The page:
We have also developed more risk-focused techniques for reviewing compliance with applicable consumer and other laws. At the same time, we--like the state insurance commissioners--have established consumer complaint divisions in each of the federal banking agencies to monitor and investigate individual consumer complaints.

To be sure, our system of risk-focused supervision of banking organizations relies heavily on cooperation among multiple state and Federal supervisors, and it is not perfect. But it is working, and we think working effectively. State-chartered banks remain competitive and strong, and the asset share of state-chartered banks has remained relatively constant. While the banking industry's continued consolidation is widely recognized and the total number of U.S. commercial banks continues to decline, less evident is the consistent chartering of new banks--roughly one new charter for every three consolidations. Seventy-five percent of these newly chartered banks are state banks. The state charter is apparently no less attractive than before banks gained new powers to expand nationwide.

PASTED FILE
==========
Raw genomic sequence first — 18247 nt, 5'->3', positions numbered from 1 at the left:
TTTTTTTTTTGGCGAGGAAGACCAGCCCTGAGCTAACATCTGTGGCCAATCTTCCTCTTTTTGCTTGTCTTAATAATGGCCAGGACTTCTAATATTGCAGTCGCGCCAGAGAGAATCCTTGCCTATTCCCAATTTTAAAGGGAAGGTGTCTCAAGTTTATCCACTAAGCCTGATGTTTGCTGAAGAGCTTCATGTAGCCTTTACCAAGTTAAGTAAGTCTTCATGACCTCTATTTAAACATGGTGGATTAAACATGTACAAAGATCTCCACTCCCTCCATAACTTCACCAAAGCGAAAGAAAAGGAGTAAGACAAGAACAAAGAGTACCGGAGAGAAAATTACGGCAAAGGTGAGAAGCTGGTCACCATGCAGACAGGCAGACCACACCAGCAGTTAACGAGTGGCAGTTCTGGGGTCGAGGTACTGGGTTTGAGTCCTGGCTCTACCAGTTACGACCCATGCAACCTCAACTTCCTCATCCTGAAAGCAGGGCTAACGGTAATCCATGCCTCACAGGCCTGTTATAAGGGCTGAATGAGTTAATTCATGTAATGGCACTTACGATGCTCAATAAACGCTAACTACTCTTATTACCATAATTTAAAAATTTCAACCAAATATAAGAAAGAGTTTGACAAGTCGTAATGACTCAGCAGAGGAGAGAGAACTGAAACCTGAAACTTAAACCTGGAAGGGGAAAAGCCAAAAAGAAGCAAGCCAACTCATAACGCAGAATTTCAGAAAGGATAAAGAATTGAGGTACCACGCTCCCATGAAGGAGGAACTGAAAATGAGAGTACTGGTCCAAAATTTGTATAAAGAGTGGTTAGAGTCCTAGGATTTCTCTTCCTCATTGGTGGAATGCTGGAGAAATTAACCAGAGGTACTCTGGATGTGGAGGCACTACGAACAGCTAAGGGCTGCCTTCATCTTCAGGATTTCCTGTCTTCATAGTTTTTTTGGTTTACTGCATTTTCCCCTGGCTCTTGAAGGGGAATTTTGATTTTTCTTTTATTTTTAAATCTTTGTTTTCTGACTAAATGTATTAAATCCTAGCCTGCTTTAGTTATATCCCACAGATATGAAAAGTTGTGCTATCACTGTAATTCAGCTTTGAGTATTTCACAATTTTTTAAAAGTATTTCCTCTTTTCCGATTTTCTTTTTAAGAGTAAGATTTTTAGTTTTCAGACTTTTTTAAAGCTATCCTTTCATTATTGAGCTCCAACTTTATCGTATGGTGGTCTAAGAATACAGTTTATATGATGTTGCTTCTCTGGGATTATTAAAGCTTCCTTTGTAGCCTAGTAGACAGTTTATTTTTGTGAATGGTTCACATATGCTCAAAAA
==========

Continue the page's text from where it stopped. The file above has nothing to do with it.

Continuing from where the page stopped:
Certainly, we could not have postponed interstate banking until we had devised the perfect system for supervising it. The marketplace was moving, and we had to adjust our role to take account of that. The system we have developed in the banking arena is an evolutionary one, and one we will continue to work to improve.

I know that you have been working hard at similar efforts in the insurance industry. I understand that here in Sante Fe, you have a number of important efforts underway, including proposals involving model laws that would govern Market Conduct Surveillance and Property and Casualty Insurance regulation.